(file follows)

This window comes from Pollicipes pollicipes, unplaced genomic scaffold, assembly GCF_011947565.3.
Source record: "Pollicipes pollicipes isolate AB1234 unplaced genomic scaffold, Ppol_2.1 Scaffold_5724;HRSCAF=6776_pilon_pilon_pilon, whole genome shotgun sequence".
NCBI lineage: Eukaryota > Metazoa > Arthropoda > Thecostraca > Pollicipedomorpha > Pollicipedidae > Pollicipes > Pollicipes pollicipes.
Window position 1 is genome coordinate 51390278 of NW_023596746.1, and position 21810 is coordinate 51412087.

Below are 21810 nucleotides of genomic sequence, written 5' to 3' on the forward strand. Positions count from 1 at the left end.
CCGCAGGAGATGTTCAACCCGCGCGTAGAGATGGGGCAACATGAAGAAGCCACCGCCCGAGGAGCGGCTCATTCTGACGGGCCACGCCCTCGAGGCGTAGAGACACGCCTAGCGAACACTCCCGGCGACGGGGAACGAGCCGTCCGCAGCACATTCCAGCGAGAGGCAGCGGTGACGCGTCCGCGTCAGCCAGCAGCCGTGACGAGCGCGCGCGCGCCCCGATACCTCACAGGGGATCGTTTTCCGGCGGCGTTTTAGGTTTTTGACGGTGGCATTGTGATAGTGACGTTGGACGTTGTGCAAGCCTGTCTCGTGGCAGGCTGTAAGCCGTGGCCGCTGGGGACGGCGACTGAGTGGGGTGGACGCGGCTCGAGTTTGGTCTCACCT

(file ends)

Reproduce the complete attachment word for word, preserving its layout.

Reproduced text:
This window comes from Pollicipes pollicipes, unplaced genomic scaffold, assembly GCF_011947565.3.
Source record: "Pollicipes pollicipes isolate AB1234 unplaced genomic scaffold, Ppol_2.1 Scaffold_5724;HRSCAF=6776_pilon_pilon_pilon, whole genome shotgun sequence".
NCBI lineage: Eukaryota > Metazoa > Arthropoda > Thecostraca > Pollicipedomorpha > Pollicipedidae > Pollicipes > Pollicipes pollicipes.
Window position 1 is genome coordinate 51390278 of NW_023596746.1, and position 21810 is coordinate 51412087.

Below are 21810 nucleotides of genomic sequence, written 5' to 3' on the forward strand. Positions count from 1 at the left end.
CCGCAGGAGATGTTCAACCCGCGCGTAGAGATGGGGCAACATGAAGAAGCCACCGCCCGAGGAGCGGCTCATTCTGACGGGCCACGCCCTCGAGGCGTAGAGACACGCCTAGCGAACACTCCCGGCGACGGGGAACGAGCCGTCCGCAGCACATTCCAGCGAGAGGCAGCGGTGACGCGTCCGCGTCAGCCAGCAGCCGTGACGAGCGCGCGCGCGCCCCGATACCTCACAGGGGATCGTTTTCCGGCGGCGTTTTAGGTTTTTGACGGTGGCATTGTGATAGTGACGTTGGACGTTGTGCAAGCCTGTCTCGTGGCAGGCTGTAAGCCGTGGCCGCTGGGGACGGCGACTGAGTGGGGTGGACGCGGCTCGAGTTTGGTCTCACCT